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Taliban bombs kill eight in Afghanistan

13 June, 2012

KABUL: Taliban bomb attacks killed at least eight people, including women and children, in Afghanistan on Tuesday, officials said.

A suicide bomber on a bicycle targeted a police patrol in the main market of Chahar Bolak, a small town in the northern province of Balkh, regional police spokesman Lal Muhammad Ahmadzi told AFP. The Interior Ministry in Kabul confirmed the incident, saying three civilians were killed and five police officers were wounded.

Hours earlier, a roadside bomb ripped through a minibus in the central province of Wardak, killing five civilians, an official said. Provincial government spokesman Sahidullah Shahid said a mine exploded under the minibus, killing five civilians, including women and children. "Two others are injured," Shahid said. Four other passengers survived the explosion in the restive province's Sayedabad district, he said. Authorities blamed both attacks on the 'enemies of Afghanistan', a phrase commonly used by Afghan officials to refer to Taliban and other insurgents.

On Monday, a roadside bomb killed five people in northern Afghanistan and last week twin suicide bombings killed 23 people in the south. Taliban insurgents regularly use improvised roadside bombs to target Afghan and Western military forces, but they often kill civilians who use the same roads. For the past five years the number of civilians killed in the war has risen steadily, reaching a record 3,021 in 2011 - the vast majority caused by insurgents, the United Nations says.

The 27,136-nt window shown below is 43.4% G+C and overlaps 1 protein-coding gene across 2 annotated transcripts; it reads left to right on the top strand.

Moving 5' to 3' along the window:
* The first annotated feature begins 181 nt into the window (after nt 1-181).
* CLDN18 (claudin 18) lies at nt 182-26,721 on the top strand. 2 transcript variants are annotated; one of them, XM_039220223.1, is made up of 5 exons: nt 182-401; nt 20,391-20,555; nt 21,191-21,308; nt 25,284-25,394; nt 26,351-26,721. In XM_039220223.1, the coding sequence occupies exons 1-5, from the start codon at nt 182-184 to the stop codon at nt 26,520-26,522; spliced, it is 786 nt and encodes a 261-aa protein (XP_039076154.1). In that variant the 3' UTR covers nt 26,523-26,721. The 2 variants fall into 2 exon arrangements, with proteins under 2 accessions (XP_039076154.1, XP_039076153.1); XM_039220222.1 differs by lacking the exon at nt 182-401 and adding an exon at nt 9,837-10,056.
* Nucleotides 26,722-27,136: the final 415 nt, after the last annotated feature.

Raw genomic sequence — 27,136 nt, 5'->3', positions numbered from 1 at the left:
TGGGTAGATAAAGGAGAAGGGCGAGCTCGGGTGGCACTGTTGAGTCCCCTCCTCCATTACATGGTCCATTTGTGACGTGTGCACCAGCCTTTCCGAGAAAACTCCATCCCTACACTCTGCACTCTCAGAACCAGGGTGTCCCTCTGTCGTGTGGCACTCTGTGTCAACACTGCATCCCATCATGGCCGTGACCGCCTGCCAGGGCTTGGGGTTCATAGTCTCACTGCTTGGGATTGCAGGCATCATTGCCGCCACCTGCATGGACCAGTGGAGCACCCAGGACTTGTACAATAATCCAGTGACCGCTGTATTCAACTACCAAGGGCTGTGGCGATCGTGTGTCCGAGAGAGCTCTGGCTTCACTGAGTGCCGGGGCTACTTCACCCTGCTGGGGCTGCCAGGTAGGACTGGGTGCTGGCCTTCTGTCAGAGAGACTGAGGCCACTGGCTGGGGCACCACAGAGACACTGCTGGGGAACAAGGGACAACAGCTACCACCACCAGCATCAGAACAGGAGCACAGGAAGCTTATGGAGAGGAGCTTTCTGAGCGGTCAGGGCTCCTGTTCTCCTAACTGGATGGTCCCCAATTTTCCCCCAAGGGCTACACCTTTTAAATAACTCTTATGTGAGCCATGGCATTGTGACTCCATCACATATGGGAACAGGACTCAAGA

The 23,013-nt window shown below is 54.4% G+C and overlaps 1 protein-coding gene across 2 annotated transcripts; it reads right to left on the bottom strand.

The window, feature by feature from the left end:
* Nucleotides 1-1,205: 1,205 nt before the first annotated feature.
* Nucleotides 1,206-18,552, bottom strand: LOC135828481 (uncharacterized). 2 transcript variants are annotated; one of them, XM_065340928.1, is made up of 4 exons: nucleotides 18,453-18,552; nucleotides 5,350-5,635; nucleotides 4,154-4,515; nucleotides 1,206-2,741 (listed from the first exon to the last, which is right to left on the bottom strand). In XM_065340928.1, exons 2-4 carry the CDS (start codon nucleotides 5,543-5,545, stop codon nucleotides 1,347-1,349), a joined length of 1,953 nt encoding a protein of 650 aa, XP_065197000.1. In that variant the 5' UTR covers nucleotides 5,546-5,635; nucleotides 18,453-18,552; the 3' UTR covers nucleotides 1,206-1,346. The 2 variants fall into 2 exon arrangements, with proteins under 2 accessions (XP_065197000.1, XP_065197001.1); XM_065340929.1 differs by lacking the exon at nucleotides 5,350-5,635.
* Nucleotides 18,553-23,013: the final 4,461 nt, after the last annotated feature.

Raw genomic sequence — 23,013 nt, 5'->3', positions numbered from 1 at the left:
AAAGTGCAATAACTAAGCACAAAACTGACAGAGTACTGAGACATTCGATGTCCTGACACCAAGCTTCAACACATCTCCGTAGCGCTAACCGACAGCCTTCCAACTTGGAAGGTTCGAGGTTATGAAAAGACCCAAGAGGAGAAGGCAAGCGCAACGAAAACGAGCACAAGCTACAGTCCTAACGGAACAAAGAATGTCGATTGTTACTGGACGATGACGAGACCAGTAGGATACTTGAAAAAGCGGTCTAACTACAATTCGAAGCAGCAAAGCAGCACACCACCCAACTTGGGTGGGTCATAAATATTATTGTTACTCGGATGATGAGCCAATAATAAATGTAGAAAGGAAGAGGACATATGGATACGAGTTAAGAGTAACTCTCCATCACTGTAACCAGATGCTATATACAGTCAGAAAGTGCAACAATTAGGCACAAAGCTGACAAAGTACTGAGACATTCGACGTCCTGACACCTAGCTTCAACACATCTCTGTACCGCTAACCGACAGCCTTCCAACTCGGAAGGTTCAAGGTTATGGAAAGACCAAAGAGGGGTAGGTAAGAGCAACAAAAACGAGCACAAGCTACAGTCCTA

The Taliban are still fighting a bitter insurgency more than a decade after being toppled from power by the 2001 US-led invasion. Afghan President Hamid Karzai on Tuesday said NATO had agreed not to carry out air strikes on residential areas even in self-defence, apparently contradicting comments made by senior coalition commanders.

NATO's International Security Assistance Force (ISAF) ordered an end to air strikes on homes except as a last resort to ensure the defence of troops, Lieutenant General Curtis Scaparrotti, deputy commander of US forces, said on Monday.

The order came after General John Allen, the head of the coalition force, flew to Logar province, south of Kabul, to apologise over the deaths of civilians, including women and children, in an air raid last week.

But at a news conference on Tuesday, the Afghan leader said the agreement did not allow air strikes even in self-defence.

"An agreement has been reached with NATO that no bombardment of civilian homes for any reason is allowed," he said.

"We consider this an absolutely disproportionate use of force and an illegitimate use of force. Even when they are under attack they cannot use an airplane to bomb Afghan homes."

NATO says the air strike on Wednesday targeted insurgents in a residential home but Afghan officials say 18 civilians died in the attack and Karzai expressed outrage and cut short a visit to Beijing.


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